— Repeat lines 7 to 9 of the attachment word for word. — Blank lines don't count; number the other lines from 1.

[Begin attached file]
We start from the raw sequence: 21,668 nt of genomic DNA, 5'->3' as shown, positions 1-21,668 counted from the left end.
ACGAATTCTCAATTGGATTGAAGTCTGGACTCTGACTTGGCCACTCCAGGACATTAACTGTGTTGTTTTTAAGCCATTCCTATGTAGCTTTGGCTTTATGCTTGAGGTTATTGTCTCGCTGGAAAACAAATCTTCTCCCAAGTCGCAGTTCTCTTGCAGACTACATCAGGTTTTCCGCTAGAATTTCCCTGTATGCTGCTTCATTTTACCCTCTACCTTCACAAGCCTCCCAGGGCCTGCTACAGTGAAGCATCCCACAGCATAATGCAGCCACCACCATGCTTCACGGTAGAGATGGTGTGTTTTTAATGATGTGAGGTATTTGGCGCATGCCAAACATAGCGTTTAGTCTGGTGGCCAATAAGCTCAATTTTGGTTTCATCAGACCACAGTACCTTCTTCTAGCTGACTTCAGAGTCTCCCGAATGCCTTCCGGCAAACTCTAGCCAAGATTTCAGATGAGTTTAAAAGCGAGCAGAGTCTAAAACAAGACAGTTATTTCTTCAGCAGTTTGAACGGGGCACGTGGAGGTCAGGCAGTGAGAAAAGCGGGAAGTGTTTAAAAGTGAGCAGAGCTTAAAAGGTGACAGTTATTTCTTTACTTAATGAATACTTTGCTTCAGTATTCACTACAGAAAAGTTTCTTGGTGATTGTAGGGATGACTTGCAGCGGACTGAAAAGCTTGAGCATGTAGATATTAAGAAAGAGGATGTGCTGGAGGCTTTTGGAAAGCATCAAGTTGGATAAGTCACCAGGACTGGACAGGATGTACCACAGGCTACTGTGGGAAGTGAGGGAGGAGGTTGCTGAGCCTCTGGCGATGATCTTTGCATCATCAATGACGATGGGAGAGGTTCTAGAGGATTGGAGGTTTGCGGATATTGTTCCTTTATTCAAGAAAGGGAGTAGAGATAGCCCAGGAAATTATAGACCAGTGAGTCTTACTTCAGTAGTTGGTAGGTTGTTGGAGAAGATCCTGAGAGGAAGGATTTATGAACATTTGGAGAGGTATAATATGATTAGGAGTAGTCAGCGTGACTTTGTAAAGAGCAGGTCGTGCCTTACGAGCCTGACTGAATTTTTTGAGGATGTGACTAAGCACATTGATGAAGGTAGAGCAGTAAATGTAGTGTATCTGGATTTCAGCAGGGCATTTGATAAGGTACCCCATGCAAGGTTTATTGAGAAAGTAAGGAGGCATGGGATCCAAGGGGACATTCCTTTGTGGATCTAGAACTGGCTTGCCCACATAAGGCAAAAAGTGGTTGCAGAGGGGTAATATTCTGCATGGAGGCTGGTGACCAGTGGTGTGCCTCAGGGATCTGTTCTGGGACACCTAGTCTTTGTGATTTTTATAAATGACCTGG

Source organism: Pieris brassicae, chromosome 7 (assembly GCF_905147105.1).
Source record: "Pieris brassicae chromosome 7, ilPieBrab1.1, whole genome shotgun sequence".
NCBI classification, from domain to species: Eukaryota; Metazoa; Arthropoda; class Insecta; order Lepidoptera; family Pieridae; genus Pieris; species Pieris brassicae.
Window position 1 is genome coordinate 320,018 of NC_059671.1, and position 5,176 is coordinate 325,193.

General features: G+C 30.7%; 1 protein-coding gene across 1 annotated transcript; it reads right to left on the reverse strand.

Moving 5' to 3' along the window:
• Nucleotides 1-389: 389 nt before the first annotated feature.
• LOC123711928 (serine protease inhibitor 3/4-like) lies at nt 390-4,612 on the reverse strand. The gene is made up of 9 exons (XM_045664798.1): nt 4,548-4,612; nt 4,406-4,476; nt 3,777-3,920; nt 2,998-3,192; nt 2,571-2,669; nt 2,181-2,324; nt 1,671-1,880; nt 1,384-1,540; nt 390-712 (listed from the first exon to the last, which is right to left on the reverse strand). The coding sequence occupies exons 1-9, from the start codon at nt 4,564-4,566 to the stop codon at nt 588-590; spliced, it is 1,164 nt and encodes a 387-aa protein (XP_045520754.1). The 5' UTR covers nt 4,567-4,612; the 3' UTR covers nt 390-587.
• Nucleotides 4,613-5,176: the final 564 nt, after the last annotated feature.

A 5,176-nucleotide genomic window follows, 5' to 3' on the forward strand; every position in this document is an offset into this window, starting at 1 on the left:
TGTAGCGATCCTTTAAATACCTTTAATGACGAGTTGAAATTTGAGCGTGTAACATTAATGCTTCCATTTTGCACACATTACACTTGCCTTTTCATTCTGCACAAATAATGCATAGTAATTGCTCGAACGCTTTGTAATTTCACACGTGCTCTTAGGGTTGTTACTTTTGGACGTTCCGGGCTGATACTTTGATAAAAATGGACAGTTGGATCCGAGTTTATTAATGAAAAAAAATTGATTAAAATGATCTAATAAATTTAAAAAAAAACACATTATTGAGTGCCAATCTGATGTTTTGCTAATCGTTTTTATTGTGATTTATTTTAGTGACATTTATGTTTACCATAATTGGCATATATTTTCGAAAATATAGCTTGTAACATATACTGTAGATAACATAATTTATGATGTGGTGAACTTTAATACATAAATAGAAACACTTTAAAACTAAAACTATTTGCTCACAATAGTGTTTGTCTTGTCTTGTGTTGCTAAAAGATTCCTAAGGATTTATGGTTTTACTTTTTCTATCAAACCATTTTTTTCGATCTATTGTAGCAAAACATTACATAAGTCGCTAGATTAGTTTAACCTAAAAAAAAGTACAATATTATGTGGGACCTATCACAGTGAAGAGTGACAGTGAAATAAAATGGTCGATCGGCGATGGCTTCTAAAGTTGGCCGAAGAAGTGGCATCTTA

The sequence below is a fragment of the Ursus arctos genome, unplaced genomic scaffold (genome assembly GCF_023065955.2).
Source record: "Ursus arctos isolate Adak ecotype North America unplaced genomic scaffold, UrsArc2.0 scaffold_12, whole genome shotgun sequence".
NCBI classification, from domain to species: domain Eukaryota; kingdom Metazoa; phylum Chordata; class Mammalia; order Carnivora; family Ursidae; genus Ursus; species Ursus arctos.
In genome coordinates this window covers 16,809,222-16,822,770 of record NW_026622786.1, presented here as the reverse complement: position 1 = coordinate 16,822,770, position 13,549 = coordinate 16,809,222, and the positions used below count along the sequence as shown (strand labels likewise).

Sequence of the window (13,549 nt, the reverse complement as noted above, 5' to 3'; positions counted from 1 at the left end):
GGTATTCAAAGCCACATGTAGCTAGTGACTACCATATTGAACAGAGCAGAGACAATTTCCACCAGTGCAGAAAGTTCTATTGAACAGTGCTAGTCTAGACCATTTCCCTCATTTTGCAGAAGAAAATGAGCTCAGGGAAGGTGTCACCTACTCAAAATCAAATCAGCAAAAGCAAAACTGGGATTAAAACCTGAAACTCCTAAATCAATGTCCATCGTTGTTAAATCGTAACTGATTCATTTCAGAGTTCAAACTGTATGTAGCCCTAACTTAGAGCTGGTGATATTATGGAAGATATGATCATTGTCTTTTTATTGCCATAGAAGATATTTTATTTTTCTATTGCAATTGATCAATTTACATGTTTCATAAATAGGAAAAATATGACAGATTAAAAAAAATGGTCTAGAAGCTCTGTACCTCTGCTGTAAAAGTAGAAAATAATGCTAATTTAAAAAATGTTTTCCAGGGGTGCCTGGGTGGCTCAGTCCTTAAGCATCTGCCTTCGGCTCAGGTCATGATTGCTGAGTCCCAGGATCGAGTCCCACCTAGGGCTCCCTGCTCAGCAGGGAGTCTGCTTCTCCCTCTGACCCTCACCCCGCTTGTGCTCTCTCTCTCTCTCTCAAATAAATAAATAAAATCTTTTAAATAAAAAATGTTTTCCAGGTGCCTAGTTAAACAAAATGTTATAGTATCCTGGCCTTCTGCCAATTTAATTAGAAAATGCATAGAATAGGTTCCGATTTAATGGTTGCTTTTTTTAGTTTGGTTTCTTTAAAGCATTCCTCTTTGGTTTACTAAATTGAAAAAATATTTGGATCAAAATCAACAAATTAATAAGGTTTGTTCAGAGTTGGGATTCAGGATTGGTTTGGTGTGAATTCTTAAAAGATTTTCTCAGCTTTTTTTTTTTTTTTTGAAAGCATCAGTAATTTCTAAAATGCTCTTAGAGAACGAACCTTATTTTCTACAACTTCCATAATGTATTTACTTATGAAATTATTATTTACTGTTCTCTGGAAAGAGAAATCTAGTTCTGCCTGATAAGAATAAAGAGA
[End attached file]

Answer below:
General features: G+C 30.7%; 1 protein-coding gene across 1 annotated transcript; it reads right to left on the reverse strand.

Moving 5' to 3' along the window:
• Nucleotides 1-389: 389 nt before the first annotated feature.